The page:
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United States Department of Agriculture

Agricultural Research Service

Research Project: Bioavailability of Iron, Zinc and Select Phytochemicals for Improved Health

Location: Plant, Soil and Nutrition Research

Title: Polyphenolic compounds appear to limit the nutritional benefit of biofortified higher iron black bean (phaseolus vulgaris L.)

Authors
item Tako, Elad
item Beebe, Steve -
item Hart, Jon -
item Reed, Spenser -
item Glahn, Raymond

Submitted to: Nutrition Journal
Publication Type: Peer Reviewed Journal
Publication Acceptance Date: March 24, 2014
Publication Date: March 26, 2014
Repository URL: http://DOI: 10.1007/s10886-013-0258-3
Citation: Tako, E.N., Beebe, S.E., Hart, J.J., Reed, S.M., Glahn, R.P. 2014. Polyphenolic compounds appear to limit the nutritional benefit of biofortified higher iron black bean (phaseolus vulgaris L.). Nutrition Journal. 13:28.

Interpretive Summary: The objective of the current study was to compare the capacities of biofortified (increased iron) and standard black beans to deliver iron (Fe) for blood hemoglobin (Hb) synthesis. Two lines of black beans (Phaseolus vulgaris L.), a standard ("Low Fe") and biofortified ("High Fe") in Fe (59 and 88 ug Fe/g, respectively) were used. The black beans based diets were formulated to meet the nutrient requirements for the chicken broiler (Gallus gallus) except for Fe (dietary Fe concentrations were 39.4+/-0.2 and 52.9+/-0.9 mg/kg). For 6 weeks, Hb, feed-consumption and body weights were measured (14 birds per treatment). Results showed that Hemoglobin Maintenance Efficiency (indicator for dietary Fe availability) values differ between groups on days 14, 21 and 28 (P<0.05). Final total Hb-Fe (indicator for Fe availability) contents differ between the standard and high-Fe (24.4+/-0.8 and 26.6+/-0.9 mg, respectively) bean groups (P<0.05). The gene expression of iron absorption related transporters and enzyme (DMT-1, Dcyt-B, and ferroportin) were higher and liver ferritin was lower (P>0.05) in the standard group vs. the biofortified group. In vitro comparisons showed no difference between the beans, and indicate the presence of high levels of polyphenolic compounds that inhibit Fe absorption. The beans polyphenols profile indicated that certain polyphenolic compounds may have an inhibitory effect on Fe bioavailability and are present in relatively high levels in black beans. We concluded that the “High Fe” bean diet appeared to deliver more absorbable Fe as evident by Hb and Hb-Fe. Also, results suggested that breeding for increased Fe concentration in black beans also elevates the polyphenolics concentrations, which reduce bean Fe-bioavailability. Our observations are important as these polyphenols compounds represent potential targets to manipulate and thus improve the Fe-bioavailability in beans. Biofortified beans seem to be a promising vehicle for increasing intakes of bioavailable-Fe in human populations that consume these beans as a dietary staple. However, the bean polyphenols profile must be further evaluated in order to improve the nutritional benefit of beans. This justifies further work on black beans which are the staple of a large-region of South America where Fe-deficiency anemia is a primary cause of infant death and poor health status.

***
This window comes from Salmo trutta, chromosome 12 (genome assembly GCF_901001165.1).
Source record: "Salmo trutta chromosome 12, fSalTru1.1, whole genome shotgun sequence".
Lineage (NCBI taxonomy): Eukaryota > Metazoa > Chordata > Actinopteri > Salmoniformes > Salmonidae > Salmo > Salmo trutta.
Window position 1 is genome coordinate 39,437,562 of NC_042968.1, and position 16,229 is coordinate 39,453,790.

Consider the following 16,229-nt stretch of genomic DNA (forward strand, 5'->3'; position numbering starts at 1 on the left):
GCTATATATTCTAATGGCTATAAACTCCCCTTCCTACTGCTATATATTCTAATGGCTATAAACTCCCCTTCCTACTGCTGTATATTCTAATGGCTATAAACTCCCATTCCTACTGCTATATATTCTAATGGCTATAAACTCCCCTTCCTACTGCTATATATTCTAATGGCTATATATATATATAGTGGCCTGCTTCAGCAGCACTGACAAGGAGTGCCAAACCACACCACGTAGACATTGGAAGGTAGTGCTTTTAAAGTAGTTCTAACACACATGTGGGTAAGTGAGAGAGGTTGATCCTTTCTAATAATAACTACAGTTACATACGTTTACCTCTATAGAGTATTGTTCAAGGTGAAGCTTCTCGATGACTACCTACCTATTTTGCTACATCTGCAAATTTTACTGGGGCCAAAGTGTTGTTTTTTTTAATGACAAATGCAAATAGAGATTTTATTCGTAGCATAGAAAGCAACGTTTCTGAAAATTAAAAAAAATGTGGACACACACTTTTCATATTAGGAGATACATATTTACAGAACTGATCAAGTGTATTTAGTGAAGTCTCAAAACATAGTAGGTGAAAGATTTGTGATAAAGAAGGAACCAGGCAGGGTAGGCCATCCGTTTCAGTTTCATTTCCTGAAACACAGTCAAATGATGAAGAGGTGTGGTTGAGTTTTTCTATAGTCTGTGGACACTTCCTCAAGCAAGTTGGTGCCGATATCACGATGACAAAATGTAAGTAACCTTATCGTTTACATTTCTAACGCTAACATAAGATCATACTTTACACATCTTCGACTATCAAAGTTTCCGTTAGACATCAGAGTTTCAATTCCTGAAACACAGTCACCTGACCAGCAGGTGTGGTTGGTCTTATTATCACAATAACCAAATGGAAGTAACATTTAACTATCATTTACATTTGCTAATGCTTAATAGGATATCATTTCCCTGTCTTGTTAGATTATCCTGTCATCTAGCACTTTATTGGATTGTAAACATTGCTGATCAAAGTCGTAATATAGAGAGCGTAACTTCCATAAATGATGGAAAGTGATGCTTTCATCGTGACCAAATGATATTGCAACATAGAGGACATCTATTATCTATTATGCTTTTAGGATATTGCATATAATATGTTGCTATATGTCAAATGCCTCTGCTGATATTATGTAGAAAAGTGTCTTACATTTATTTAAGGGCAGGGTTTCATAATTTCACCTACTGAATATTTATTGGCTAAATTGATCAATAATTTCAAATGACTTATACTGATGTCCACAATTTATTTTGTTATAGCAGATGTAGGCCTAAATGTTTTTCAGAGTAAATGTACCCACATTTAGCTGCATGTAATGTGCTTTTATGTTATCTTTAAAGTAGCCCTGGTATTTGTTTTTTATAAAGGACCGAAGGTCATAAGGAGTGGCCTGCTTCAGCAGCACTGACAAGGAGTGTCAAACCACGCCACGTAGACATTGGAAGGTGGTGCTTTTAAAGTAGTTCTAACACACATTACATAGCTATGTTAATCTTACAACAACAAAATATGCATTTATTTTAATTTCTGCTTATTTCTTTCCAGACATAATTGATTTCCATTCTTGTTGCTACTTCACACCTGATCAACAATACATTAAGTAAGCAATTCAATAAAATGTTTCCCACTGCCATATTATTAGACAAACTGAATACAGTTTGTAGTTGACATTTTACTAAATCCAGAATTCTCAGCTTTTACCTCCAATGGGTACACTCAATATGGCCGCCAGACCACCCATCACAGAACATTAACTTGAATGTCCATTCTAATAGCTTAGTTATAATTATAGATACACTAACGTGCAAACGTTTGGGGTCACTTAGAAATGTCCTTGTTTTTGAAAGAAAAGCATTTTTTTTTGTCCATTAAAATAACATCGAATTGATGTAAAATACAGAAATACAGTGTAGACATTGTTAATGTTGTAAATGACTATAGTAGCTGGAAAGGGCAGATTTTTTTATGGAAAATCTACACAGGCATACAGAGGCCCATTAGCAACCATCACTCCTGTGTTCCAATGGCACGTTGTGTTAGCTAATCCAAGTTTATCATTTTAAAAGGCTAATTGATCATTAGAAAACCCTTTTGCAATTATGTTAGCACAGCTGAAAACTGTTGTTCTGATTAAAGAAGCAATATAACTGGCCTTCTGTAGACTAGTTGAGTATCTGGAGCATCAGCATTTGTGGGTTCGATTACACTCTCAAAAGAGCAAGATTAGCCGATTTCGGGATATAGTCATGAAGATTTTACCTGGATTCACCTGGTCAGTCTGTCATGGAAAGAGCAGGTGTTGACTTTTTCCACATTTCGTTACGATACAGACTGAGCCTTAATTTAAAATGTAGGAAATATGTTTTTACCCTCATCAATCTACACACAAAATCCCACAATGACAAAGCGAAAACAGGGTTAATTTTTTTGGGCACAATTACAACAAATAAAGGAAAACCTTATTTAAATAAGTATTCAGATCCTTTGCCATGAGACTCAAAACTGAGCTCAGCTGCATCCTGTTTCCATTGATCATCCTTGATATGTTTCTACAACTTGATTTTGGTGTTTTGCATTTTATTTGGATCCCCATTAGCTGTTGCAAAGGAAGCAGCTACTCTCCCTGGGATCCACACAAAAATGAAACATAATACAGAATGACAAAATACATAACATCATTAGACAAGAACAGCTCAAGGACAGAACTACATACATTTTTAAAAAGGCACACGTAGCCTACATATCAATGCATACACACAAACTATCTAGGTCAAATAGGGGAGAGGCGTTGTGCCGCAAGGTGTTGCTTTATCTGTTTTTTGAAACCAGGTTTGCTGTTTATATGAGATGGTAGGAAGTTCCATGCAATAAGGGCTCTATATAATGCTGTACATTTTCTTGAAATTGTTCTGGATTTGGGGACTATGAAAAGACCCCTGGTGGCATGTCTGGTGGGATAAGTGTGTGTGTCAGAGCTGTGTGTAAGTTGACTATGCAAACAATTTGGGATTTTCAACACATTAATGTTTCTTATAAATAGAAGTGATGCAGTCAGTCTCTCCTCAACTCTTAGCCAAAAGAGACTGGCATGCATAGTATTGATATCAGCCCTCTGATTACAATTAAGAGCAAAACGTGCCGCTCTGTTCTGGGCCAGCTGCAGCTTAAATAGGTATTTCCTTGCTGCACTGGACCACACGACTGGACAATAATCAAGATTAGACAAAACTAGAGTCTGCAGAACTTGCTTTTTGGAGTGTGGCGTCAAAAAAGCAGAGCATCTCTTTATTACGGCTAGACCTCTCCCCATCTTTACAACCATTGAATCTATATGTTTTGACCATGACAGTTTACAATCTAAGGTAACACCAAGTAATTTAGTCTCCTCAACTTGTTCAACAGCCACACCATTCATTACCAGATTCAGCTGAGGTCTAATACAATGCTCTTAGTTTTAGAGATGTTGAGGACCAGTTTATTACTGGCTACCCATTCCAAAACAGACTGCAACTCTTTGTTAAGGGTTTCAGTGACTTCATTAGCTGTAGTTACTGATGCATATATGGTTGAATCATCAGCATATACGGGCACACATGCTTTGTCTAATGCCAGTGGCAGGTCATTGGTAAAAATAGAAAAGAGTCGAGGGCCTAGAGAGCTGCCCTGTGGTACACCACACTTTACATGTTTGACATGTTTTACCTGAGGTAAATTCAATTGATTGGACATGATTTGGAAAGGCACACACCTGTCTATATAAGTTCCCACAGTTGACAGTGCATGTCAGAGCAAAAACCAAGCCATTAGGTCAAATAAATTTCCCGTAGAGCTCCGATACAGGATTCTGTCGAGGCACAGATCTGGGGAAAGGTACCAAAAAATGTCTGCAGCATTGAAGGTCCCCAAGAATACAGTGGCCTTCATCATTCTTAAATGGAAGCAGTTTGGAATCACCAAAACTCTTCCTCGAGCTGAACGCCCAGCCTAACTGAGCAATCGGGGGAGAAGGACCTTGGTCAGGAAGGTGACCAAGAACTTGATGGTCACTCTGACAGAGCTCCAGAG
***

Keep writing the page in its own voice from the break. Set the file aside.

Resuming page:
Technical Abstract: Background: Our objective was to compare the capacities of biofortified and standard black beans to deliver Fe for Hb synthesis. Two isolines of black beans (Phaseolus vulgaris L.), a standard (DOR500, "Low Fe") and biofortified (MIB465, "High Fe") in Fe (59 and 88 ug Fe/g, respectively) were used. The DOR 500, is a commercial variety in several countries. Therefore it is important to know the affect of biofortification of these beans on diets that simulate human feeding studies. Methods: Black beans based diets were formulated to meet the nutrient requirements for the broiler (Gallus gallus) except for Fe (dietary Fe concentrations were 39.4+/-0.2 and 52.9+/-0.9 mg/kg). For 6 weeks, Hb, feed-consumption and BW were measured (n=14). Results: HME values differ between groups on days 14, 21 and 28 (P<0.05). Final total Hb-Fe contents differ between the standard and high-Fe (24.4+/-0.8 and 26.6+/-0.9 mg, respectively) bean groups (P<0.05). DMT-1, Dcyt-B, and ferroportin expressions were higher and liver ferritin was lower (P>0.05) in the standard group vs. the biofortified group. In vitro comparisons showed no difference between the beans, and indicate the presence of high levels of polyphenolic compounds that inhibit Fe absorption. The beans polyphenols profile indicated that the compounds myricetin and salicylic-acid may have an inhibitory effect on Fe bioavailability and are present in relatively high levels in black beans. Conclusions: The “High Fe” bean diet appeared to deliver more absorbable Fe as evident by Hb and Hb-Fe. Also, results suggested that breeding for increased Fe concentration in black beans also elevates the polyphenolics concentrations, which reduce bean Fe-bioavailability. Our observations are important as these polyphenols compounds represent potential targets to manipulate and thus improve Fe-bioavailability. Biofortified beans seem to be a promising vehicle for increasing intakes of bioavailable-Fe in human populations that consume these beans as a dietary staple. However, the bean polyphenols profile must be further evaluated in order to improve the nutritional benefit of beans. This justifies further work on black beans which are the staple of a large-region of South America where Fe-deficiency anemia is a primary cause of infant death and poor health status.

Last Modified: 9/20/2014
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